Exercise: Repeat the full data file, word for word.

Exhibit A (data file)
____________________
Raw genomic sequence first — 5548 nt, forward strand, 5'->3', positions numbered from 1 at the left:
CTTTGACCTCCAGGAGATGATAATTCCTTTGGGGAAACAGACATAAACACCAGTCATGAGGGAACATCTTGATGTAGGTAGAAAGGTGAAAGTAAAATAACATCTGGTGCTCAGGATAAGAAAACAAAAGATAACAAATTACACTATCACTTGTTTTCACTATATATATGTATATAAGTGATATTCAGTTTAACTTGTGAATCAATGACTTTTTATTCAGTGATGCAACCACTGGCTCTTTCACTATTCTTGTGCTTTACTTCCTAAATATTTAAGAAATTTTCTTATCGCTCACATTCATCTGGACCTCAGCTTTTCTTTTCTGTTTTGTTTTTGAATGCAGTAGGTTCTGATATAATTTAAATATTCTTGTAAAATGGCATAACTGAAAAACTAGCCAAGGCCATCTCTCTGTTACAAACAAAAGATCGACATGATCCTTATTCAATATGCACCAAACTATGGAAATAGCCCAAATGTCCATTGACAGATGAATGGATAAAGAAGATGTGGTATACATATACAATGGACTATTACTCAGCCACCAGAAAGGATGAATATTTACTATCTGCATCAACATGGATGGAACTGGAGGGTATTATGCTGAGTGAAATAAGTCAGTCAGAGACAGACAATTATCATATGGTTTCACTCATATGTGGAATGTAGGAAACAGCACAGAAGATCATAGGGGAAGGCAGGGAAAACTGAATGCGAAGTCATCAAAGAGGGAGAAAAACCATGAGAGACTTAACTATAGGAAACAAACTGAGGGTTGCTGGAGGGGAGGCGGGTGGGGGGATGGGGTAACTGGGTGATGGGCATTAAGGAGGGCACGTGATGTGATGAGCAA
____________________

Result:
Raw genomic sequence first — 5548 nt, forward strand, 5'->3', positions numbered from 1 at the left:
CTTTGACCTCCAGGAGATGATAATTCCTTTGGGGAAACAGACATAAACACCAGTCATGAGGGAACATCTTGATGTAGGTAGAAAGGTGAAAGTAAAATAACATCTGGTGCTCAGGATAAGAAAACAAAAGATAACAAATTACACTATCACTTGTTTTCACTATATATATGTATATAAGTGATATTCAGTTTAACTTGTGAATCAATGACTTTTTATTCAGTGATGCAACCACTGGCTCTTTCACTATTCTTGTGCTTTACTTCCTAAATATTTAAGAAATTTTCTTATCGCTCACATTCATCTGGACCTCAGCTTTTCTTTTCTGTTTTGTTTTTGAATGCAGTAGGTTCTGATATAATTTAAATATTCTTGTAAAATGGCATAACTGAAAAACTAGCCAAGGCCATCTCTCTGTTACAAACAAAAGATCGACATGATCCTTATTCAATATGCACCAAACTATGGAAATAGCCCAAATGTCCATTGACAGATGAATGGATAAAGAAGATGTGGTATACATATACAATGGACTATTACTCAGCCACCAGAAAGGATGAATATTTACTATCTGCATCAACATGGATGGAACTGGAGGGTATTATGCTGAGTGAAATAAGTCAGTCAGAGACAGACAATTATCATATGGTTTCACTCATATGTGGAATGTAGGAAACAGCACAGAAGATCATAGGGGAAGGCAGGGAAAACTGAATGCGAAGTCATCAAAGAGGGAGAAAAACCATGAGAGACTTAACTATAGGAAACAAACTGAGGGTTGCTGGAGGGGAGGCGGGTGGGGGGATGGGGTAACTGGGTGATGGGCATTAAGGAGGGCACGTGATGTGATGAGCAA